One of the highlights of traveling around Japan is a relaxing stay at a Japanese onsen (hot springs) resort.
Hot springs are common in many countries, but what makes Japan unique is the onsen culture, which blends an appreciation of nature with a sophisticated philosophy. Here is your guide to onsen – the different types, the best times and places to go, and the all-important onsen etiquette.
WHAT TO WEAR
This one’s easy: nothing. Onsen are for naked soaks, save for the rare variety (such as urban onsen theme parks like Tokyo’s Oedo Monogatari) that allow bathing suits.
TYPES OF ONSEN BATHS
Most onsen will have one or more indoor baths, and these are usually gender-separated. At some onsen, the indoor bath is actually the main attraction, due to its history, architecture, or views. A great example of this is the historic Chojukan Hoshi Onsen in Gunma Prefecture.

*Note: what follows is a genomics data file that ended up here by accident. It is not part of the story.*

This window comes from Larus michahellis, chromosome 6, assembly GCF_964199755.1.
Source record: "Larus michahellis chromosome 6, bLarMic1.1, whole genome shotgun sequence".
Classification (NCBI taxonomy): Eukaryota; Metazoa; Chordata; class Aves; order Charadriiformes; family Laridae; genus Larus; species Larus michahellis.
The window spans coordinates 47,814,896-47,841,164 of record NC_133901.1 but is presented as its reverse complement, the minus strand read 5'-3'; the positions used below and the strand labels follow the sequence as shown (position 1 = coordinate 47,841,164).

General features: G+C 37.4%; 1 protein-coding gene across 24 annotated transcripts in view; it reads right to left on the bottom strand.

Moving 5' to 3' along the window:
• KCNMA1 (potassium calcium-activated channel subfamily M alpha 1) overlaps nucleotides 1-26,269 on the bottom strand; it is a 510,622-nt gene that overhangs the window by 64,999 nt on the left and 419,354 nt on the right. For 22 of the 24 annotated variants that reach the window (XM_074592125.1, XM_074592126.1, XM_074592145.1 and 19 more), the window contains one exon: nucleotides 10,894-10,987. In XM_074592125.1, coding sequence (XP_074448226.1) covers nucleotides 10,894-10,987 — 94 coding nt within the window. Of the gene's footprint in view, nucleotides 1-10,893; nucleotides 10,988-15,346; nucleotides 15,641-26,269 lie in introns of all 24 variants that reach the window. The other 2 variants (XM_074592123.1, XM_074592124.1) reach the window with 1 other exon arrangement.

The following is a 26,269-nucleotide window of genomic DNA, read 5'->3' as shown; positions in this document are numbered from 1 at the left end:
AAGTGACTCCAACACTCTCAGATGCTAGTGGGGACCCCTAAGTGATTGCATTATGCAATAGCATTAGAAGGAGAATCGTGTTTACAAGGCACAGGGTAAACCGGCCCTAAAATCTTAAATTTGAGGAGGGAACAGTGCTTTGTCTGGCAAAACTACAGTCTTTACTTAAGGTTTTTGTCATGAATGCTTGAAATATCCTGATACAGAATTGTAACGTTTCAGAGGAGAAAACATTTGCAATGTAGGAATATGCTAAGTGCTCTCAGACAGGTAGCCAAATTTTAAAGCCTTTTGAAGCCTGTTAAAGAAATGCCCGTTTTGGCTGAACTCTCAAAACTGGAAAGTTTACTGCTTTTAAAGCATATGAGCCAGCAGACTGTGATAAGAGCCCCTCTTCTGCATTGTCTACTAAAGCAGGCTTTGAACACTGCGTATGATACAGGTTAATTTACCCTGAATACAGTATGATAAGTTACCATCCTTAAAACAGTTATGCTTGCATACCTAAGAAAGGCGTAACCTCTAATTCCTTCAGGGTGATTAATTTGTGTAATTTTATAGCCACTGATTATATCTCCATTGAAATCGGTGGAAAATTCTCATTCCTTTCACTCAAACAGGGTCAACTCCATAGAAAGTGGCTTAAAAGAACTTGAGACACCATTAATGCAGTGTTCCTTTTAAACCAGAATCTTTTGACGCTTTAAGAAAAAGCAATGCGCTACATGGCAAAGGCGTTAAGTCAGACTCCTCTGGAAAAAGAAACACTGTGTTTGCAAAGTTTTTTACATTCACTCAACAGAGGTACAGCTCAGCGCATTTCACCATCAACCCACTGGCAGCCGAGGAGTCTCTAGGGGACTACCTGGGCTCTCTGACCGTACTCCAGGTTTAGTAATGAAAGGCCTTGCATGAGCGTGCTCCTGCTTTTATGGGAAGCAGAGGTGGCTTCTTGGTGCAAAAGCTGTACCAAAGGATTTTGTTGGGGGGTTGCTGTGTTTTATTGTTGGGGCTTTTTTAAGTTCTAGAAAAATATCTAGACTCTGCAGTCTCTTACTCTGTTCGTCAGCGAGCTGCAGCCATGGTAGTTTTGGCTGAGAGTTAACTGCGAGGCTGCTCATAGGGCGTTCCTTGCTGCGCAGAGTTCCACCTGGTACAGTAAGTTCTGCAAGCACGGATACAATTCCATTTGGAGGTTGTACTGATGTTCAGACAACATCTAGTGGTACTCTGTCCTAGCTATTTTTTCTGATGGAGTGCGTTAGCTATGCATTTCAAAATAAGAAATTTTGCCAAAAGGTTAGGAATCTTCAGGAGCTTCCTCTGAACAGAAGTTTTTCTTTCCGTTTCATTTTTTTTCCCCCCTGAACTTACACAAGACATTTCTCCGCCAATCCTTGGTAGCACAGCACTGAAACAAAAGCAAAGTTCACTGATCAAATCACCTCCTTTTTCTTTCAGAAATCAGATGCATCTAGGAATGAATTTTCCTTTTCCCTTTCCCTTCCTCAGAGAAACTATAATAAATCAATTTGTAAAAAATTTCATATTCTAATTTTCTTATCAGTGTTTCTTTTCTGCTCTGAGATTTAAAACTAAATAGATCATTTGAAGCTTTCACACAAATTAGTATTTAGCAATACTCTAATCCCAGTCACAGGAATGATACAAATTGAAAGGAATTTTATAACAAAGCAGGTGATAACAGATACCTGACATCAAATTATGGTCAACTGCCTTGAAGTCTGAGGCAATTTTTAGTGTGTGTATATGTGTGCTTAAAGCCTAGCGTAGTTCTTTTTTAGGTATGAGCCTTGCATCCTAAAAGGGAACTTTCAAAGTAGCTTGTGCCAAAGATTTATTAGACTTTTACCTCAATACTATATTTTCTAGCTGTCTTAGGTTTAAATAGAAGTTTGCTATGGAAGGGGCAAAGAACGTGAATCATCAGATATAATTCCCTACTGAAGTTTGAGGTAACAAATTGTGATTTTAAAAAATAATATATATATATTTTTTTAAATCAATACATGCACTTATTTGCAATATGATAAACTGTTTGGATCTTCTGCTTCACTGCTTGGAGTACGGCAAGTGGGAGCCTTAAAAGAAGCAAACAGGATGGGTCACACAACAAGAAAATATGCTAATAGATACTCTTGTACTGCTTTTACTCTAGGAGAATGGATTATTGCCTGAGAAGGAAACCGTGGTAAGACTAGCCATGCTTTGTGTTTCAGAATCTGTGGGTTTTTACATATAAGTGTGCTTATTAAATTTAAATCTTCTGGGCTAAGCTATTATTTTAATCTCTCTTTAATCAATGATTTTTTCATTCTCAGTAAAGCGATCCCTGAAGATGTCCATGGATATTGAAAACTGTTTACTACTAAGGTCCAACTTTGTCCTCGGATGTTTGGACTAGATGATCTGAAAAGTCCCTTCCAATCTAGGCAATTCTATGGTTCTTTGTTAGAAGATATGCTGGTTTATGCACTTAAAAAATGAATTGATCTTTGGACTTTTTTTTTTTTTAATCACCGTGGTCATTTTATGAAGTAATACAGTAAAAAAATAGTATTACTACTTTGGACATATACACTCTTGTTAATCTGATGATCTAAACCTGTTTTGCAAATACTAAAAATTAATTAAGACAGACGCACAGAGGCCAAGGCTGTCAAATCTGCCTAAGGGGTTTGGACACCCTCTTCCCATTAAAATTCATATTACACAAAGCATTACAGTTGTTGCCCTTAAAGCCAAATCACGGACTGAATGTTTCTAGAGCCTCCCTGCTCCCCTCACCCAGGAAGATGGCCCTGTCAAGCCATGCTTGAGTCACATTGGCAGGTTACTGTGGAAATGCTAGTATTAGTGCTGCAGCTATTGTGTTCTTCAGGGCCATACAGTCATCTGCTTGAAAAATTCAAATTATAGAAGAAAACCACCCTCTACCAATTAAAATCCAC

ROTENBURO (OPEN-AIR ONSEN)
Bathing in natural hot springs while feeling the refreshing mountain air is the pinnacle of the onsen experience. At some onsen, the rotenburo are gender-separated, while others offer kon’yoku (mixed bathing). Tsurunoyu Onsen in Akita Prefecture (pictured further below) has an iconic kon’yoku rotenburo, which is at its most magical in the dead of winter. There is nothing quite like soaking in a remote onsen in the middle of the snowy woods.
These days, most onsen are gender-separated, to the chagrin of many onsen purists. If you’d like to be able to share the onsen experience with your opposite-sex partner, family member, or friend, you’ll need a mixed-bathing, private in-room, or private rental onsen.
KON’YOKU ONSEN (MIXED BATHING)
Some traditional onsen are for both sexes. These are ideal if you’re